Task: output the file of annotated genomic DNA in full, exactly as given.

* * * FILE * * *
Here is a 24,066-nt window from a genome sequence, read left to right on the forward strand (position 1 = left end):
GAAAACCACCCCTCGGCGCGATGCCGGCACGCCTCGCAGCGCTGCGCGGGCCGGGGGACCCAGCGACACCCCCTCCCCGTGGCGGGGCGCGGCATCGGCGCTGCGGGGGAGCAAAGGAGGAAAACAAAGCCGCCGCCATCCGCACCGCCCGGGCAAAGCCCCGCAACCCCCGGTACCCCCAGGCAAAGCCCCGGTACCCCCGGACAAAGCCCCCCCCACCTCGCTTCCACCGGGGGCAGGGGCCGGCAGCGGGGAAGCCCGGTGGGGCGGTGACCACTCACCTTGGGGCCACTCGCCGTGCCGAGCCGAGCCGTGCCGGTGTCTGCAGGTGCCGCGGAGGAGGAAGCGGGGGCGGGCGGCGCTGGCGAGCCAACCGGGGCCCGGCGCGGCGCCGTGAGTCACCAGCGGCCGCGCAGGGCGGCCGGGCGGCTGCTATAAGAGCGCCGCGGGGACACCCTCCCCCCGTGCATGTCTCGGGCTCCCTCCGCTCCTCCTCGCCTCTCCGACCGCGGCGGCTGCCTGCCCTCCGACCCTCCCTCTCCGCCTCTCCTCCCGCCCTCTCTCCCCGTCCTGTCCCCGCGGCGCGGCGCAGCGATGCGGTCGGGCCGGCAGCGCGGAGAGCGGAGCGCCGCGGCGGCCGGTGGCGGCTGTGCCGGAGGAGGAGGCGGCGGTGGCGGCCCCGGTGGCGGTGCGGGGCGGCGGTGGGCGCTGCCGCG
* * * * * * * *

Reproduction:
Here is a 24,066-nt window from a genome sequence, read left to right on the forward strand (position 1 = left end):
GAAAACCACCCCTCGGCGCGATGCCGGCACGCCTCGCAGCGCTGCGCGGGCCGGGGGACCCAGCGACACCCCCTCCCCGTGGCGGGGCGCGGCATCGGCGCTGCGGGGGAGCAAAGGAGGAAAACAAAGCCGCCGCCATCCGCACCGCCCGGGCAAAGCCCCGCAACCCCCGGTACCCCCAGGCAAAGCCCCGGTACCCCCGGACAAAGCCCCCCCCACCTCGCTTCCACCGGGGGCAGGGGCCGGCAGCGGGGAAGCCCGGTGGGGCGGTGACCACTCACCTTGGGGCCACTCGCCGTGCCGAGCCGAGCCGTGCCGGTGTCTGCAGGTGCCGCGGAGGAGGAAGCGGGGGCGGGCGGCGCTGGCGAGCCAACCGGGGCCCGGCGCGGCGCCGTGAGTCACCAGCGGCCGCGCAGGGCGGCCGGGCGGCTGCTATAAGAGCGCCGCGGGGACACCCTCCCCCCGTGCATGTCTCGGGCTCCCTCCGCTCCTCCTCGCCTCTCCGACCGCGGCGGCTGCCTGCCCTCCGACCCTCCCTCTCCGCCTCTCCTCCCGCCCTCTCTCCCCGTCCTGTCCCCGCGGCGCGGCGCAGCGATGCGGTCGGGCCGGCAGCGCGGAGAGCGGAGCGCCGCGGCGGCCGGTGGCGGCTGTGCCGGAGGAGGAGGCGGCGGTGGCGGCCCCGGTGGCGGTGCGGGGCGGCGGTGGGCGCTGCCGCG